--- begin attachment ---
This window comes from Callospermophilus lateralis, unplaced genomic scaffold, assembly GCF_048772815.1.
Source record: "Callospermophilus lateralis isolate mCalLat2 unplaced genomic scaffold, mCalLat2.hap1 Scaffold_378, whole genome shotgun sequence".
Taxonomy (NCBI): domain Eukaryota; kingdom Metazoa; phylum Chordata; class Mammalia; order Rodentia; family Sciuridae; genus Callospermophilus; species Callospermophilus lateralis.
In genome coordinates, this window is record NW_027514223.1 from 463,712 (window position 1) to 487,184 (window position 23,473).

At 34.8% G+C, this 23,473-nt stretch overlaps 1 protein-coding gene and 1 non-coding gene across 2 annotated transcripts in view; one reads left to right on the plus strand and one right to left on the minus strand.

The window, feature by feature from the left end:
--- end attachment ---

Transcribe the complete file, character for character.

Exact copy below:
This window comes from Callospermophilus lateralis, unplaced genomic scaffold, assembly GCF_048772815.1.
Source record: "Callospermophilus lateralis isolate mCalLat2 unplaced genomic scaffold, mCalLat2.hap1 Scaffold_378, whole genome shotgun sequence".
Taxonomy (NCBI): domain Eukaryota; kingdom Metazoa; phylum Chordata; class Mammalia; order Rodentia; family Sciuridae; genus Callospermophilus; species Callospermophilus lateralis.
In genome coordinates, this window is record NW_027514223.1 from 463,712 (window position 1) to 487,184 (window position 23,473).

At 34.8% G+C, this 23,473-nt stretch overlaps 1 protein-coding gene and 1 non-coding gene across 2 annotated transcripts in view; one reads left to right on the plus strand and one right to left on the minus strand.

The window, feature by feature from the left end: